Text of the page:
interactive installation

personal data, coding, PC, webcam and printer, small architectural form

Last century’s repressions were reflected in the modern world by several consequences - tens of thousands of people today are descendants of political prisoners, and there are numerous monuments of cruelty within the post-Soviet space - the former buildings of the NKVD. Each of them is similar - thousands of identical wards, punishment chambers, and interrogation rooms. Today spaceless and pressing chambers are used as storerooms. The buildings themselves are turned into administration houses, schools, universities, and hospitals. These disciplinary spaces are an integral part of the institution of fear. Fear of the system dehumanizes the person down to the numerical value denoting the number of a record.

In this work, I also apply various frightening scenarios of development at the time of the digital revolution and the first contact of the state apparatus and the punitive-judicial structure with new technologies. An example of such is China, where new algorithmic technologies are becoming a part of the authoritarian regime, aiming to suppress and control. Inside this installation, the viewer finds himself in a dual state: he experiences physical discomfort inside the pressing room and he is left alone with an all-consuming machine that manufactures a physical proof of its power. In this space, the social "Self" of a person is reduced to a simple piece of paper/dossier/record/sentence.

The project consists of several main parts:

- soundproof closed interrogation room, which corresponds to the parameters of the psychologically pressing sidewalls in the buildings of the People's Commissariat;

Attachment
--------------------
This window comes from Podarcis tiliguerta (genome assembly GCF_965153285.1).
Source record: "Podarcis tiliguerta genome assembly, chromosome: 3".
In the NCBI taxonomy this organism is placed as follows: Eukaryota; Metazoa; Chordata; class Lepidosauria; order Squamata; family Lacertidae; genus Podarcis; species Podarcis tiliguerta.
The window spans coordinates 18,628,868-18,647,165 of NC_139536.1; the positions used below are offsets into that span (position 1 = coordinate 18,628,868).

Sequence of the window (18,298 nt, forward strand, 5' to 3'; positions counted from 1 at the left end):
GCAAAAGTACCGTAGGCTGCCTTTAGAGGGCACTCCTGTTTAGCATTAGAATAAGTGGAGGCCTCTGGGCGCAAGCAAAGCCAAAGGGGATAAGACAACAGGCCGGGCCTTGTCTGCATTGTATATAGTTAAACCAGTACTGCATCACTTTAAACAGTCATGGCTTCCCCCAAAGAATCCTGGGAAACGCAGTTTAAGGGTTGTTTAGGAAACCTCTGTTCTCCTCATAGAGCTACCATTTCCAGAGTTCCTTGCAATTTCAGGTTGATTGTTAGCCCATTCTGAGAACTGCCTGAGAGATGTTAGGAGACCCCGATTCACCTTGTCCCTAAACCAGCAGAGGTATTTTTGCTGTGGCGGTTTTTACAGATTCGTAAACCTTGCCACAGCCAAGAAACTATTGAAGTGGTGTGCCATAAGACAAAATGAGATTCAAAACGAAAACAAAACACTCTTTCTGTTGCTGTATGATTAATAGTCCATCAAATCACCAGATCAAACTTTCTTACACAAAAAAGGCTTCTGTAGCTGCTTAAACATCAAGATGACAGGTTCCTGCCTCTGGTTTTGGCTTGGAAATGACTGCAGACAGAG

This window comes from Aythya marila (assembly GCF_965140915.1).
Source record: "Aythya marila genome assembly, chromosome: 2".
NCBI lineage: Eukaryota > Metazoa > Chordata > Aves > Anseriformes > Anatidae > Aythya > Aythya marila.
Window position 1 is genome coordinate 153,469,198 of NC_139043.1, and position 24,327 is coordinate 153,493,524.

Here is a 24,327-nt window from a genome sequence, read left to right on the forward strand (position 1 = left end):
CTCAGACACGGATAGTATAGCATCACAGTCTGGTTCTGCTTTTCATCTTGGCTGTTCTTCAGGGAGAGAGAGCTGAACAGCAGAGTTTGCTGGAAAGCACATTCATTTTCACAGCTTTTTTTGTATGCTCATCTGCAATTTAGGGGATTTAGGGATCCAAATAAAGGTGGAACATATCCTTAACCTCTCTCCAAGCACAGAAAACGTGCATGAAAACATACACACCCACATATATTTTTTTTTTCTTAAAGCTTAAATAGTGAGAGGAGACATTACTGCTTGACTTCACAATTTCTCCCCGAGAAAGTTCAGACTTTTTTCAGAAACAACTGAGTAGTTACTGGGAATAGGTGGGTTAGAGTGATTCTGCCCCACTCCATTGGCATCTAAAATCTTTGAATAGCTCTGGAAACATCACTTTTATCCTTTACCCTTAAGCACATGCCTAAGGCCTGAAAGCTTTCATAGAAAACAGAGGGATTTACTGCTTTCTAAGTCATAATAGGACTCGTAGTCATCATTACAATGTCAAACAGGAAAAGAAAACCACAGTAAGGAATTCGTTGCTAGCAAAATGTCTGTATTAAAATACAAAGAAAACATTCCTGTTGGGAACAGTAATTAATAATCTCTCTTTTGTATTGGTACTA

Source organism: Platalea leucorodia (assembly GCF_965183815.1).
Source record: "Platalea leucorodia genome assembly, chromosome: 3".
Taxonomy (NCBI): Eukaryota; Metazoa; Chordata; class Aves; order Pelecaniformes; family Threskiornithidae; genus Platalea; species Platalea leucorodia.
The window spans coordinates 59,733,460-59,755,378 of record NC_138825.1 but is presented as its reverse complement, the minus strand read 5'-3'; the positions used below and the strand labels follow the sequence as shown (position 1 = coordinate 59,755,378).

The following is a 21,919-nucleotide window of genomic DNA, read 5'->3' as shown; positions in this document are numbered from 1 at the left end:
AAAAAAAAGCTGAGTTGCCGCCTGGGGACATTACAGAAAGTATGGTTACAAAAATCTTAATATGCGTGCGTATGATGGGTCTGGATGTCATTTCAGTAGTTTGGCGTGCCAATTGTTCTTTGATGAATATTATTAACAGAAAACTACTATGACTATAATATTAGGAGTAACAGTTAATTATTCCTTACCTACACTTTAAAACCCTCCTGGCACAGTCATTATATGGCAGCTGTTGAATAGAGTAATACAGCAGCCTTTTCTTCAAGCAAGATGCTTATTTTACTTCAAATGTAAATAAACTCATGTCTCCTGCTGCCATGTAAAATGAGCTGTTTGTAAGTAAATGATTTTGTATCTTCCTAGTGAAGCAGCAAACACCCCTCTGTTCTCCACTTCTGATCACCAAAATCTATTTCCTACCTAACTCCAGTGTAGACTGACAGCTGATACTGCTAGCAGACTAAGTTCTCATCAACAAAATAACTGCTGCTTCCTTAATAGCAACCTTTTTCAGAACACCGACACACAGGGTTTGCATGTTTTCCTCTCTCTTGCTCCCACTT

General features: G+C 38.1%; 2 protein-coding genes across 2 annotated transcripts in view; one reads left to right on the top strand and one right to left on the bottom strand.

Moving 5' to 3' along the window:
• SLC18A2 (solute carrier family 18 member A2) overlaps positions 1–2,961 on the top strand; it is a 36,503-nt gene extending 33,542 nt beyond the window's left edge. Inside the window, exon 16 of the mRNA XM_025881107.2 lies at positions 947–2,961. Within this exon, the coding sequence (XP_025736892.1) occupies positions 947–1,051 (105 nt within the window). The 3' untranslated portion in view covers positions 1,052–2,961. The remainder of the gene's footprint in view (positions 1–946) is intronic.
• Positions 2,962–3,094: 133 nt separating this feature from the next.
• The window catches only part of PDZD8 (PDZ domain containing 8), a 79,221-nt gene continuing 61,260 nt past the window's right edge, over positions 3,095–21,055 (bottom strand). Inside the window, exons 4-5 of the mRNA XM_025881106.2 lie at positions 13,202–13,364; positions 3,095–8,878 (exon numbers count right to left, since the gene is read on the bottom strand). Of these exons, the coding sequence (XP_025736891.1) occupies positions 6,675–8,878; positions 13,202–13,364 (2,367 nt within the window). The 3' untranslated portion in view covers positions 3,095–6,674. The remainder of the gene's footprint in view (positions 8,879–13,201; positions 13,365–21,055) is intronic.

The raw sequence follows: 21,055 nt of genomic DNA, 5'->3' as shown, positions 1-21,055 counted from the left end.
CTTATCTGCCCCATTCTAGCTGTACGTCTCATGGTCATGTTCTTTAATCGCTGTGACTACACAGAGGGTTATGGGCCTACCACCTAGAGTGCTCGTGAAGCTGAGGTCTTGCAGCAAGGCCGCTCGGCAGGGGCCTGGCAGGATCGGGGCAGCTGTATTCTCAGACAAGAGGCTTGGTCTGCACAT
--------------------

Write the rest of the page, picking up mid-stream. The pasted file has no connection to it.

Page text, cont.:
- neural network trained on civil, administrative, and criminal codes and constitutions of all non-free republics of the former Soviet Union;

- imitation committed by the police officers - external evaluation of gender and age, followed insinuated a note in the Protocol about hiding personal data;

- personal data sheet;






wool carpet (wool, human hair, felt)


Today the Kazakh ornament often loses its semiotic function, becoming an ordinary decoration. But as an example of the messages it conveyed we can consider the traditional felt carpet, the tekemet. The stolen or sold bride sent a real letter to her family, in which information was encrypted inside the ornament - parents could find out anything: from the number of cattle in the groom's house to the emotional state of kelin (the bride). In my project, I decode the ancient meaning of the carpet and encrypt my personal feelings before marriage by means of the Internet page code of the email to my parents. The syntax of my message is my composition. Its semantics are my perspective.